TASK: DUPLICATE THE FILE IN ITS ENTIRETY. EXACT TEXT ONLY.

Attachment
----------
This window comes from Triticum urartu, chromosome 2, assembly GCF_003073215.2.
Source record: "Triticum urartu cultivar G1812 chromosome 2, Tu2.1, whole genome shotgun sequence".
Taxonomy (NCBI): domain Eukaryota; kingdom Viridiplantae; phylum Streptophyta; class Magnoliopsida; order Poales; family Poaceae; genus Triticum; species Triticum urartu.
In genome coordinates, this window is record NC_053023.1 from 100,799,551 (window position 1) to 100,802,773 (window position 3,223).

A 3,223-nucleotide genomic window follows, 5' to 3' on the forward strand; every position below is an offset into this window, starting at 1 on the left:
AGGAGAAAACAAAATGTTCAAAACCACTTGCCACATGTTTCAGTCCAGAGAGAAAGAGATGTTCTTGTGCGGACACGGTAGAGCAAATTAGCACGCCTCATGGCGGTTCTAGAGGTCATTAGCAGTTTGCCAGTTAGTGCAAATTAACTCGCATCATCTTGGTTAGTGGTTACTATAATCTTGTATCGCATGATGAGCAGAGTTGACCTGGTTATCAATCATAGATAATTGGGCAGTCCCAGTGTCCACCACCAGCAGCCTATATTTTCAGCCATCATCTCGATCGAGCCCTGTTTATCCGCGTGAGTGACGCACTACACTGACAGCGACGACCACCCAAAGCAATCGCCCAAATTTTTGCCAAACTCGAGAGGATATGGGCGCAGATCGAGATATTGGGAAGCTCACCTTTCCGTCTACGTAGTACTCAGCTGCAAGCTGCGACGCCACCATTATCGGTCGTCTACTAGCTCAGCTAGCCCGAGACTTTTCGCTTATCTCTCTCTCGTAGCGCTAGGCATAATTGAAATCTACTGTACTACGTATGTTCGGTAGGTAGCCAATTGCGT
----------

This window comes from Triticum urartu, chromosome 2, assembly GCF_003073215.2.
Source record: "Triticum urartu cultivar G1812 chromosome 2, Tu2.1, whole genome shotgun sequence".
Taxonomy (NCBI): domain Eukaryota; kingdom Viridiplantae; phylum Streptophyta; class Magnoliopsida; order Poales; family Poaceae; genus Triticum; species Triticum urartu.
In genome coordinates, this window is record NC_053023.1 from 100,799,551 (window position 1) to 100,802,773 (window position 3,223).

A 3,223-nucleotide genomic window follows, 5' to 3' on the forward strand; every position below is an offset into this window, starting at 1 on the left:
AGGAGAAAACAAAATGTTCAAAACCACTTGCCACATGTTTCAGTCCAGAGAGAAAGAGATGTTCTTGTGCGGACACGGTAGAGCAAATTAGCACGCCTCATGGCGGTTCTAGAGGTCATTAGCAGTTTGCCAGTTAGTGCAAATTAACTCGCATCATCTTGGTTAGTGGTTACTATAATCTTGTATCGCATGATGAGCAGAGTTGACCTGGTTATCAATCATAGATAATTGGGCAGTCCCAGTGTCCACCACCAGCAGCCTATATTTTCAGCCATCATCTCGATCGAGCCCTGTTTATCCGCGTGAGTGACGCACTACACTGACAGCGACGACCACCCAAAGCAATCGCCCAAATTTTTGCCAAACTCGAGAGGATATGGGCGCAGATCGAGATATTGGGAAGCTCACCTTTCCGTCTACGTAGTACTCAGCTGCAAGCTGCGACGCCACCATTATCGGTCGTCTACTAGCTCAGCTAGCCCGAGACTTTTCGCTTATCTCTCTCTCGTAGCGCTAGGCATAATTGAAATCTACTGTACTACGTATGTTCGGTAGGTAGCCAATTGCGT